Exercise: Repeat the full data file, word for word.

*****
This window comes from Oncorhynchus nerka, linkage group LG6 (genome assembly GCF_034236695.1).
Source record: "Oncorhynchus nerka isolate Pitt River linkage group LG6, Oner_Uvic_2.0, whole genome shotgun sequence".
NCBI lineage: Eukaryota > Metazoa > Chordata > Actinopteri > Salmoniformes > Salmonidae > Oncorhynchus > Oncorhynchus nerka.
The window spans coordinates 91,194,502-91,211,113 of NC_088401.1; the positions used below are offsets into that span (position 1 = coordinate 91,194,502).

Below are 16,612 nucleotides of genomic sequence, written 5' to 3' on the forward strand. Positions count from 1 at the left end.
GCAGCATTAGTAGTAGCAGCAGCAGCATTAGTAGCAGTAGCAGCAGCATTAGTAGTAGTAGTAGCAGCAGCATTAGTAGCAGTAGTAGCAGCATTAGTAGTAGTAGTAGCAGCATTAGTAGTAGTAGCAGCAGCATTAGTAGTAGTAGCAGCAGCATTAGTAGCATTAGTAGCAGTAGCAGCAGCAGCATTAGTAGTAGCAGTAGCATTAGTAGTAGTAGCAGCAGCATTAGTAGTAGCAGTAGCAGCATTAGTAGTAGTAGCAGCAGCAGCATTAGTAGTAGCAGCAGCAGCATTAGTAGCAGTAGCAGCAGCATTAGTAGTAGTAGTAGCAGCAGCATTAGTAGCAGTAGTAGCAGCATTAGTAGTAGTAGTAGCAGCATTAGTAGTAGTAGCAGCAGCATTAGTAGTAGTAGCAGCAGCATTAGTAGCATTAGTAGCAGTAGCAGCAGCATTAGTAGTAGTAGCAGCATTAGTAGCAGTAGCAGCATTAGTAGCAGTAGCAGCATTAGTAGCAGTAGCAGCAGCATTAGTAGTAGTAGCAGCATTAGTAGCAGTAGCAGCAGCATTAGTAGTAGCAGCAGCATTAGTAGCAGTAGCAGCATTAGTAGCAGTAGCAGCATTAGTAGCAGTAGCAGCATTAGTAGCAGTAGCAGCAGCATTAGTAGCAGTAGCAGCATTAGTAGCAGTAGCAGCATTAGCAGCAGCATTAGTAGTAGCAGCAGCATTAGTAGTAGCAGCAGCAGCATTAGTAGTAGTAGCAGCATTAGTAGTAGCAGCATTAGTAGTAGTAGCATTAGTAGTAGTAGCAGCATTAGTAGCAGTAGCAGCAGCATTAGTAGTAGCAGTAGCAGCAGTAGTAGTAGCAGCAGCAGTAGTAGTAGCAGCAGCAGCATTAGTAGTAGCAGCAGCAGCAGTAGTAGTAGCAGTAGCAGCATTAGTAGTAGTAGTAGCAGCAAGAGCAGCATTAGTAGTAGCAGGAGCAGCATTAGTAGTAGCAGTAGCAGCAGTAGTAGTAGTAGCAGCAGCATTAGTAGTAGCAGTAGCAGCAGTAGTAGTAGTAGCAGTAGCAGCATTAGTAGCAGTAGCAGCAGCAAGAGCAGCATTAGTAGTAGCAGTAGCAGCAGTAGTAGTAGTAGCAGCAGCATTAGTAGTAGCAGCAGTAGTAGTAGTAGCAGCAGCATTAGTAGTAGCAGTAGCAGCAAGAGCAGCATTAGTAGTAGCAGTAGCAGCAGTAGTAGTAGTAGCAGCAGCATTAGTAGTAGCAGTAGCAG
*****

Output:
This window comes from Oncorhynchus nerka, linkage group LG6 (genome assembly GCF_034236695.1).
Source record: "Oncorhynchus nerka isolate Pitt River linkage group LG6, Oner_Uvic_2.0, whole genome shotgun sequence".
NCBI lineage: Eukaryota > Metazoa > Chordata > Actinopteri > Salmoniformes > Salmonidae > Oncorhynchus > Oncorhynchus nerka.
The window spans coordinates 91,194,502-91,211,113 of NC_088401.1; the positions used below are offsets into that span (position 1 = coordinate 91,194,502).

Below are 16,612 nucleotides of genomic sequence, written 5' to 3' on the forward strand. Positions count from 1 at the left end.
GCAGCATTAGTAGTAGCAGCAGCAGCATTAGTAGCAGTAGCAGCAGCATTAGTAGTAGTAGTAGCAGCAGCATTAGTAGCAGTAGTAGCAGCATTAGTAGTAGTAGTAGCAGCATTAGTAGTAGTAGCAGCAGCATTAGTAGTAGTAGCAGCAGCATTAGTAGCATTAGTAGCAGTAGCAGCAGCAGCATTAGTAGTAGCAGTAGCATTAGTAGTAGTAGCAGCAGCATTAGTAGTAGCAGTAGCAGCATTAGTAGTAGTAGCAGCAGCAGCATTAGTAGTAGCAGCAGCAGCATTAGTAGCAGTAGCAGCAGCATTAGTAGTAGTAGTAGCAGCAGCATTAGTAGCAGTAGTAGCAGCATTAGTAGTAGTAGTAGCAGCATTAGTAGTAGTAGCAGCAGCATTAGTAGTAGTAGCAGCAGCATTAGTAGCATTAGTAGCAGTAGCAGCAGCATTAGTAGTAGTAGCAGCATTAGTAGCAGTAGCAGCATTAGTAGCAGTAGCAGCATTAGTAGCAGTAGCAGCAGCATTAGTAGTAGTAGCAGCATTAGTAGCAGTAGCAGCAGCATTAGTAGTAGCAGCAGCATTAGTAGCAGTAGCAGCATTAGTAGCAGTAGCAGCATTAGTAGCAGTAGCAGCATTAGTAGCAGTAGCAGCAGCATTAGTAGCAGTAGCAGCATTAGTAGCAGTAGCAGCATTAGCAGCAGCATTAGTAGTAGCAGCAGCATTAGTAGTAGCAGCAGCAGCATTAGTAGTAGTAGCAGCATTAGTAGTAGCAGCATTAGTAGTAGTAGCATTAGTAGTAGTAGCAGCATTAGTAGCAGTAGCAGCAGCATTAGTAGTAGCAGTAGCAGCAGTAGTAGTAGCAGCAGCAGTAGTAGTAGCAGCAGCAGCATTAGTAGTAGCAGCAGCAGCAGTAGTAGTAGCAGTAGCAGCATTAGTAGTAGTAGTAGCAGCAAGAGCAGCATTAGTAGTAGCAGGAGCAGCATTAGTAGTAGCAGTAGCAGCAGTAGTAGTAGTAGCAGCAGCATTAGTAGTAGCAGTAGCAGCAGTAGTAGTAGTAGCAGTAGCAGCATTAGTAGCAGTAGCAGCAGCAAGAGCAGCATTAGTAGTAGCAGTAGCAGCAGTAGTAGTAGTAGCAGCAGCATTAGTAGTAGCAGCAGTAGTAGTAGTAGCAGCAGCATTAGTAGTAGCAGTAGCAGCAAGAGCAGCATTAGTAGTAGCAGTAGCAGCAGTAGTAGTAGTAGCAGCAGCATTAGTAGTAGCAGTAGCAG